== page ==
US singer Bob Dylan, who became an informal historian of America’s troubles, on Thursday became the first songwriter to win the Nobel Prize for Literature.
He is the first American in 23 years to win the coveted prize for literature. The last American to get the Nobel Literature Prize was novelist Toni Morrison — in 1993.
The 75-year-old Dylan was named the winner of the 2016 Nobel Prize for Literature “for having created new poetic expressions within the great American song tradition”, Swedish Academy’s permanent secretary Sara Danius announced here.
In a video interview, Danius said: “He is a great poet in the English speaking tradition and he is a wonderful sampler, a very original sampler. He embodies the tradition and for 54 years, he has been at it, reinventing himself constantly and creating a new identity.”
Danius cited the examples of poets like Homer and Sappho, “whose poetic texts were meant to be listened to and performed”, to describe why Dylan makes for an apt choice for the Nobel Literature Prize.
“He can be read and should be read, and is a great poet in the English tradition,” added Danius, who is herself a fan of his 1966 album “Blonde on Blonde” — an “extraordinary example of his brilliant way of rhyming, and pictorial filming”.
Dylan was born Robert Allen Zimmerman in 1941 and began his musical career in 1959, playing in coffee houses in Minnesota.
Much of his best-known work dates from the 1960s. Songs like “Blowin’ in the Wind” and “The Times They are A-Changin'” became anthems of the anti-war and civil rights movements.
His move away from traditional folk songwriting, paired with a controversial decision to “go electric” proved equally influential.
Dylan is already the recipient of 11 Grammies (including for Lifetime Achievement), a Golden Globe, an Oscar, a place in the Rock and Roll Hall of Fame, a special Pulitzer Prize citation for “his profound impact on popular music and American culture, marked by lyrical compositions of extraordinary poetic power” and the Presidential Medal of Freedom from President Barack Obama in 2012.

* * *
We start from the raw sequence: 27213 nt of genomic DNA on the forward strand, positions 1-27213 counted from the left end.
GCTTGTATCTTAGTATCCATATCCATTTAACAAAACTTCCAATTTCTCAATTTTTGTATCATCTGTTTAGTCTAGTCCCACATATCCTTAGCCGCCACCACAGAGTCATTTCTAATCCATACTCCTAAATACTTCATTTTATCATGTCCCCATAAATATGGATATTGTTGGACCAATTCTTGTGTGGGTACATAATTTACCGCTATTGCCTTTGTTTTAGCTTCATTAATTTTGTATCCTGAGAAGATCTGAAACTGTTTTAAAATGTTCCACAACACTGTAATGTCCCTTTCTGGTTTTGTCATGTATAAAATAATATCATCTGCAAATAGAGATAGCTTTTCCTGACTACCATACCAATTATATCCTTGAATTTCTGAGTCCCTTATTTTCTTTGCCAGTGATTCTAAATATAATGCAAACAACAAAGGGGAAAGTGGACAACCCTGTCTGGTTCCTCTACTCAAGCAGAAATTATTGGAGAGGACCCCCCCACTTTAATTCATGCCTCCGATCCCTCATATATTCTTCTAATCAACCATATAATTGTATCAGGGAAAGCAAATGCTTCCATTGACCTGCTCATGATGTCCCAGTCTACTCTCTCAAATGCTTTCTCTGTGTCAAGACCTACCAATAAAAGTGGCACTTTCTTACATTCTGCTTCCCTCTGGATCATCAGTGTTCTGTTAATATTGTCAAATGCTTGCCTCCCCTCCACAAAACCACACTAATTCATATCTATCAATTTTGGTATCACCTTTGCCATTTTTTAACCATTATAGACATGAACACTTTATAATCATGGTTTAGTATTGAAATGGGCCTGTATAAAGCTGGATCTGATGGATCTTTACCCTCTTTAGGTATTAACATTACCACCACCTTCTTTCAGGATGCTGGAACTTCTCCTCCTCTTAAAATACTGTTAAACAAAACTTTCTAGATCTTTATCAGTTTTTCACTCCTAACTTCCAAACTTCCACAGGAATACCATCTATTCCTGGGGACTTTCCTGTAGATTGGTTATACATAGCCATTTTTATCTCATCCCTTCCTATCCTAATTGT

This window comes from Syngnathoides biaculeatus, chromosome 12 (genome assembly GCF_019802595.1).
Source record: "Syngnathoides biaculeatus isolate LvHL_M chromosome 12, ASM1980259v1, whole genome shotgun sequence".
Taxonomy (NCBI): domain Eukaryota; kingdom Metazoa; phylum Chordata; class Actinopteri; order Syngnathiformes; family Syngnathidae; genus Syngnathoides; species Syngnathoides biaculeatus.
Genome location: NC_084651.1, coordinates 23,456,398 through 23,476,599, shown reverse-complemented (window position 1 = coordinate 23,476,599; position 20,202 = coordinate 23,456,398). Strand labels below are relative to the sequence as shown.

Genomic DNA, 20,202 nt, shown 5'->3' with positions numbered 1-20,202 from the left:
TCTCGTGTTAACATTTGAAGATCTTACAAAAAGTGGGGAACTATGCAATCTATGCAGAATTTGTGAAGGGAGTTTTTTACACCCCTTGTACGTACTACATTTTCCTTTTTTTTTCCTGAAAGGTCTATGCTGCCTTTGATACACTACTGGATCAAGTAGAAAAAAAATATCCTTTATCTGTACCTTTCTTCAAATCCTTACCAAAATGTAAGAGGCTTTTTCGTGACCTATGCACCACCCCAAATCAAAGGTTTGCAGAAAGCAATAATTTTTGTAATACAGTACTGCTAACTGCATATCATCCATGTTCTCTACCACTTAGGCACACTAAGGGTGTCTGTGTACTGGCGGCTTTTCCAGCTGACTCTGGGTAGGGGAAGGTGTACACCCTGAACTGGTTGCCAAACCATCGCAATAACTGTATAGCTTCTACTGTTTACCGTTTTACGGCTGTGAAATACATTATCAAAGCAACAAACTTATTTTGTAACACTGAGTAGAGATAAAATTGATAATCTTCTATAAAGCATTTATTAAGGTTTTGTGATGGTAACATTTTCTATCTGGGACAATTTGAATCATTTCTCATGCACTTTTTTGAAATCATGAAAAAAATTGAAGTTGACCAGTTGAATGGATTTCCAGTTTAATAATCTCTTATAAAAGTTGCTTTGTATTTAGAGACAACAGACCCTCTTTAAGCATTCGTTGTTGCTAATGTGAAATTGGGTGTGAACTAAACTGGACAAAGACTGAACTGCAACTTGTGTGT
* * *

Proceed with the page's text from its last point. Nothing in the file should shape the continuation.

The news that he has been chosen for the honour was met with immense excitement.
European Parliament president Martin Schulz tweeted: “A welcome surprise! Nobel Prize to Bob Dylan celebrates poetic and engaged contribution to music and literature over the last half century.”
Novelist Salman Rushdie tweeted: “From Orpheus to Faiz, song and poetry have been closely linked. Dylan is the brilliant inheritor of the bardic tradition. Great choice. Nobel.”
Pakistani musician Salman Ahmad wrote: “The answer my friend is blowin’ in the wind. Guitar players, poets and peace go together. Congrats Bob Dylan on winning the Nobel Prize.”
A string of Indian celebrities hailed the decision, saying better late than never.
Former Union minister Milind Deora also posted: “Tad bit overdue but better late than never. Congrats Bob Dylan for winning the Nobel Prize in Literature and for always illuminating our path.”
Poet, TV personality and producer Pritish Nandy tweeted: “And yes Bob Dylan only wrote songs of love, longing and protest. But mostly protest. No poet is a poet unless he sings of protest.”
Singer Adnan Sami congratulated Dylan saying that he deserves the honour.
Actor Siddharth posted: “Bob Dylan. Nobel Prize. Literature. I pray many more generations strive to be made literate by this genius. Wonderful news. My hero!”
Filmmaker Nila Madhab Panda also tweeted saying: “Behind every beautiful thing, there’s some kind of pain. Bob Dylan such a beautiful news.”
Singer Vishal Dadlani posted: “Can’t even express my joy! Bob Dylan won the Nobel Prize for Literature! This is awesome! His songs shaped the meaning of freedom for me.”
The award will be presented to Dylan alongside this year’s other five Nobel Prizes on December 10, the anniversary of prize founder Alfred Nobel’s 1896 death.